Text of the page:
“The fact that Nehemiah completed his initial repairs in fifty-two days [as we will see in 6:15] argues strongly that segments of the earlier defenses must have been still standing; presumably the western line of defense and the walls enclosing the Temple Mount were on the same lines as those prior to 586 B.C. The Valley Gate (Neh. 3:13), along the Tyropoeon Valley [on the west side], has tentatively been identified by some scholars with remains dating from the Iron Age. The location of other gates in Nehemiah 3 are more speculative. It seems reasonable to locate the Water Gate (Neh. 3:26) near the Gihon Spring [on the east side] and the Fountain Gate at the base of the southeastern hill (Neh. 2:14; 3:15). Several towers mentioned in Nehemiah 3 (the Tower of Hananel, the Tower of the Hundred) undoubtedly lay along the northern defenses where Jerusalem was most vulnerable. Jerusalem of Nehemiah’s day was slightly smaller than the city of David and Solomon, perhaps covering thirty-seven to thirty-eight acres” (p. 172).
Finally, we should observe that the work in Jerusalem was done by people from all walks of life—just as it is in the Church of God today. The Expositor’s Bible Commentary notes on verse 32: “We know from chapter 5 that there were deep economic differences in Judean society. With the exception of the nobles of Tekoa (v. 5), everyone pitched in, from the high priest (v. 1) to goldsmiths and perfume makers (vv. 8, 31) and even women (v. 12), to accomplish a common task. Some, like the commoners of Tekoa, even did more than their share (v. 27).
What an inspiring example of what can be done when God’s people work together under dynamic leadership! Viggo Olsen, who helped rebuild ten thousand houses in war-ravaged Bangladesh in 1972, derived unexpected inspiration from reading a chapter ordinarily considered one of the least interesting in the Bible: ‘I was struck…that no expert builders were listed in the “Holy Land brigade.” There were priests, priests’ helpers, goldsmiths, perfume makers, and women, but no expert builders or carpenters were named.'”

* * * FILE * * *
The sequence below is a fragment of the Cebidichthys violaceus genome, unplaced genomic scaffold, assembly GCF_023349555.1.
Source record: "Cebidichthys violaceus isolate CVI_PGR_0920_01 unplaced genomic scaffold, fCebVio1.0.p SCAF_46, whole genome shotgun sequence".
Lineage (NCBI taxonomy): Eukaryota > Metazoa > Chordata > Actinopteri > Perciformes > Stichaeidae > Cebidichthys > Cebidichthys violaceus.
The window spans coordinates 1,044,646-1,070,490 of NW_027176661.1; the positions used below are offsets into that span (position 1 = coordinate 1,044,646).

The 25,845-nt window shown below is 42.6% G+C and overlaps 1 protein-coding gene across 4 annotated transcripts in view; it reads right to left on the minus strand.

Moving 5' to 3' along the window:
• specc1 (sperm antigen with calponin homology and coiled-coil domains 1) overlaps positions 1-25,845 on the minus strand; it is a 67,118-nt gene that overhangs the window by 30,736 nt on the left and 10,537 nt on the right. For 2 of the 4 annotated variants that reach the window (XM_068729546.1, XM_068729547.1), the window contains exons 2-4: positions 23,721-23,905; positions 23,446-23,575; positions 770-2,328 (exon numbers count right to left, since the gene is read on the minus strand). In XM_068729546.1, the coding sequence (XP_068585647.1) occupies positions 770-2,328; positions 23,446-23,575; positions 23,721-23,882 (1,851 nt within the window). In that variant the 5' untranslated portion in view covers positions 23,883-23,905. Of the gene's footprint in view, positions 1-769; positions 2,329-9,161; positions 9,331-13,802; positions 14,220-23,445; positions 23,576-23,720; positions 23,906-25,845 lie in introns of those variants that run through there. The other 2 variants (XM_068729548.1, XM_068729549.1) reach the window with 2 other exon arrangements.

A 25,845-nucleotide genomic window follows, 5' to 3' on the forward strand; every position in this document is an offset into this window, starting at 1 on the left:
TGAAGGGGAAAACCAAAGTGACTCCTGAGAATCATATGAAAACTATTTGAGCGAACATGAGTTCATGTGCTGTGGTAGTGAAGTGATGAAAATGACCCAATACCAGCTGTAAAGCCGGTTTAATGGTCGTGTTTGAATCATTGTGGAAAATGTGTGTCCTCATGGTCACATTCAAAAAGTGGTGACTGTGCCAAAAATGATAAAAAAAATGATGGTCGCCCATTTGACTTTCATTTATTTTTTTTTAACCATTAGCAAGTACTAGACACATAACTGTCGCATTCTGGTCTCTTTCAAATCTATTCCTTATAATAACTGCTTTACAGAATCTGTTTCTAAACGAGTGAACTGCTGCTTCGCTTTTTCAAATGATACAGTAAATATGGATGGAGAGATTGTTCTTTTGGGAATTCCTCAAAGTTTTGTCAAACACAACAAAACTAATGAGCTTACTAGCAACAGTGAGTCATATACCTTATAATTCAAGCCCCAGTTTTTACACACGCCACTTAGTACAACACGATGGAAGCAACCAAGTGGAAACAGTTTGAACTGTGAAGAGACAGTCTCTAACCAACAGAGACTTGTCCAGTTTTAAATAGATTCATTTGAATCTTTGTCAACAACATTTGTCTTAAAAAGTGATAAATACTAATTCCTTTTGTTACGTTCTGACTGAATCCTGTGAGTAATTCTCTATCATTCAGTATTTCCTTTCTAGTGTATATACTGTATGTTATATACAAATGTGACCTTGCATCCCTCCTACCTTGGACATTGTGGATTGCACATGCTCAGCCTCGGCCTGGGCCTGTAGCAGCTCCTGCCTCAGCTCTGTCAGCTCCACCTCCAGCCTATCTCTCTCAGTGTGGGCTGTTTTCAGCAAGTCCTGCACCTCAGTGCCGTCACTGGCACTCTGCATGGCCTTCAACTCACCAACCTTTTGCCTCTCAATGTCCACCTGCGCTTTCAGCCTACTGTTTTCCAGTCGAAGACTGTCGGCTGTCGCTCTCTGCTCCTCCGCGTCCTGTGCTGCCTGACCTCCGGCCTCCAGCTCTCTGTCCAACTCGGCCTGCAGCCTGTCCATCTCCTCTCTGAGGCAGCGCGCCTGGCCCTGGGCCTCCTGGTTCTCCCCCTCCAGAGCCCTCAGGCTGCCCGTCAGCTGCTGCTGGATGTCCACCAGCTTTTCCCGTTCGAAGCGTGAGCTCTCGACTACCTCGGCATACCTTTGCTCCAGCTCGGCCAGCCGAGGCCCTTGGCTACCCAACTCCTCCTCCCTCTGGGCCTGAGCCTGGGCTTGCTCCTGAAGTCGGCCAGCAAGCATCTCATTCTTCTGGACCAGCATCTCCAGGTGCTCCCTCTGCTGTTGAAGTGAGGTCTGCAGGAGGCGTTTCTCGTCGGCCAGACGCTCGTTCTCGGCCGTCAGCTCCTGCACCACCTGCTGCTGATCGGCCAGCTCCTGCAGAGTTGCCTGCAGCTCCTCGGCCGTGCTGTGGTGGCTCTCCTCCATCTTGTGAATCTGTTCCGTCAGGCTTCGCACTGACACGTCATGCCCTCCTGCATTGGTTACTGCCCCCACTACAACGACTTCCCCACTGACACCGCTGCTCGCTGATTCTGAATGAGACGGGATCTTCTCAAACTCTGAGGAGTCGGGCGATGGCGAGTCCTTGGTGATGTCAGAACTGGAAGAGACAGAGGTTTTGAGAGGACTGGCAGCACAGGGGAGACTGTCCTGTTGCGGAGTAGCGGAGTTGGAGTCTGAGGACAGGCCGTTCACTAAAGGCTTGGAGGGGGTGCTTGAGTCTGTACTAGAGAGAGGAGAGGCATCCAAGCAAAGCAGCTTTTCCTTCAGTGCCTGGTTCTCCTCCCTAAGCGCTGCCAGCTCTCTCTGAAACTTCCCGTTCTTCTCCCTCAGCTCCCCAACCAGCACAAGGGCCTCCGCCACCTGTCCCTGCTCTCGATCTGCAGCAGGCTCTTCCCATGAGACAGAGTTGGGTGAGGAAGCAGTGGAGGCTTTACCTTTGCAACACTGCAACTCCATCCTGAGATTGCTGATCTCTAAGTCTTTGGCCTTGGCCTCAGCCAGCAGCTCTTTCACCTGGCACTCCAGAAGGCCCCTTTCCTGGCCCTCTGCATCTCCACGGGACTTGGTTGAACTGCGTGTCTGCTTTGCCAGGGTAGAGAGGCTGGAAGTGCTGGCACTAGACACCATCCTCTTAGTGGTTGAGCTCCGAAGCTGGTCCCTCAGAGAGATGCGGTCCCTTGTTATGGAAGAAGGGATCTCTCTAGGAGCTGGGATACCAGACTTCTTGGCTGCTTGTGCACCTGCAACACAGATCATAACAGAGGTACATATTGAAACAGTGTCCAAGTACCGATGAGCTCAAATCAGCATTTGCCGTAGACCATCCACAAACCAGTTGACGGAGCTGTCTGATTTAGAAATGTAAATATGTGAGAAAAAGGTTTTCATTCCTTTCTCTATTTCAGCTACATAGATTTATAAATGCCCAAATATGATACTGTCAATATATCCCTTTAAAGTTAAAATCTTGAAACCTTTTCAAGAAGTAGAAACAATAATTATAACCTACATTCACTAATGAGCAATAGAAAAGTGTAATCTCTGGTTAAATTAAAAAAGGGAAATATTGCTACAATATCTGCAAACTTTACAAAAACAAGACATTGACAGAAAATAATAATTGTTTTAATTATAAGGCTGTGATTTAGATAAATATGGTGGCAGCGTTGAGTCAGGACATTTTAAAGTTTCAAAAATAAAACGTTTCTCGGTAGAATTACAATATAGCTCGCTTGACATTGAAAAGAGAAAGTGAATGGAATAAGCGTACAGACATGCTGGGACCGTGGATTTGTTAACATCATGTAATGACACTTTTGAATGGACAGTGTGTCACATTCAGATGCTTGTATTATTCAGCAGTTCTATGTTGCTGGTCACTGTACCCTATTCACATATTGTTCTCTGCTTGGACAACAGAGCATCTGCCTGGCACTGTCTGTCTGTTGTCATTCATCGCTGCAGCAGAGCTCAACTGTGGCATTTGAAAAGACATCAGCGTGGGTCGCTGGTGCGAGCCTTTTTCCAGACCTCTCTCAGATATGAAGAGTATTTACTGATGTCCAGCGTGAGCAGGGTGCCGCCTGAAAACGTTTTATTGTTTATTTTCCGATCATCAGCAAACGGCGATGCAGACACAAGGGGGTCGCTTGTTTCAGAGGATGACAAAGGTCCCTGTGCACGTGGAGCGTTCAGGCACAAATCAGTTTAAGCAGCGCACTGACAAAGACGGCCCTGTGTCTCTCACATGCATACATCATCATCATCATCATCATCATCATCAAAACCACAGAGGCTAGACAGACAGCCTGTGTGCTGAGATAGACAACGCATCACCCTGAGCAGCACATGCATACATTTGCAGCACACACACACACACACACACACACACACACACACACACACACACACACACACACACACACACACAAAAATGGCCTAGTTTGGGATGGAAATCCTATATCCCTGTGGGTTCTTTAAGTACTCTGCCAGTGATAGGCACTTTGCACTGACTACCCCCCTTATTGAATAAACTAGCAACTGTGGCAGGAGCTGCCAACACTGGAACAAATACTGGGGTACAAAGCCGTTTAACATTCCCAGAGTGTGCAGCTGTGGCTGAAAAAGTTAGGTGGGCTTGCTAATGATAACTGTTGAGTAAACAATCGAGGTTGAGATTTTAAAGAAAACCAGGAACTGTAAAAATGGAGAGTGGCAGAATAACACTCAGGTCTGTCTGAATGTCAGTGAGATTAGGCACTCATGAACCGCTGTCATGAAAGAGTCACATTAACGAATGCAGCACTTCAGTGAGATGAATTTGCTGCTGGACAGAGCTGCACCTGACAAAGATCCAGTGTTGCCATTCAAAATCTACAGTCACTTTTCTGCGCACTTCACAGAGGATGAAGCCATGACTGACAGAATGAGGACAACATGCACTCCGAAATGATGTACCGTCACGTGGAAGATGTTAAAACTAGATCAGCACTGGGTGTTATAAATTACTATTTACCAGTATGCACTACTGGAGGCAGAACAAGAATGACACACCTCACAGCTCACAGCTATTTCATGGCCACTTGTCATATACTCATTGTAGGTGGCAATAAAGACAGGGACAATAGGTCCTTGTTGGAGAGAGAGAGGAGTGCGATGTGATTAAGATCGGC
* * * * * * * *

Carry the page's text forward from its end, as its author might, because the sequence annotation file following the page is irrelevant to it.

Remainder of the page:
Acts 13 shows the church at Antioch being the first missionary sending church. Stephen and Phillip had gone out from the church in Jerusalem, as did Peter, but this church intentionally sent members.
1 Now there were in the church at Antioch prophets and teachers, Barnabas, Simeon who was called Niger, Lucius of Cyrene, Manaen a member of the court of Herod the tetrarch, and Saul. 2 While they were worshiping the Lord and fasting, the Holy Spirit said, “Set apart for me Barnabas and Saul for the work to which I have called them.” 3 Then after fasting and praying they laid their hands on them and sent them off.
The Spirit sent Barnabas and Saul on the first missionary journey.
In the late Spring of 44 A.D. the brethren (Acts 13:1-3) ordain Paul and Barnabas as apostles. From Antioch, the two apostles and John (surnamed Mark) begin Paul’s first missionary journey (Acts 13:4-52, 14:1-25). Apostle Paul and company travel to Seleucia then sail to Salamis, the principle city and seaport of the island of Cyprus. Cyprus is where Barnabas was born and raised (Acts 4:36). In Salamis, they preach the gospel in several synagogues. They then cross the island by foot and arrive at Paphos.
From there they sailed to Perga in Asia Minor (Acts 13:13), where John Mark went AWOL and returned home. They went on to Pisidian Antioch and spent some weeks there preaching the gospel. Paul preached to the Jews first and initially had an audience, but some Jews became jealous and turned against them (Acts 13:44-45). So Paul said…
46 And Paul and Barnabas spoke out boldly, saying, “It was necessary that the word of God be spoken first to you. Since you thrust it aside and judge yourselves unworthy of eternal life, behold, we are turning to the Gentiles. 47 For so the Lord has commanded us, saying, “‘I have made you a light for the Gentiles, that you may bring salvation to the ends of the earth.'”
The Gentiles responded with joy…
48 And when the Gentiles heard this, they began rejoicing and glorifying the word of the Lord, and as many as were appointed to eternal life believed.
This verse definitely puts election before belief. Belief isn’t at our initiative, but God’s. Ultimately, however, they were opposed and left the city for Iconium.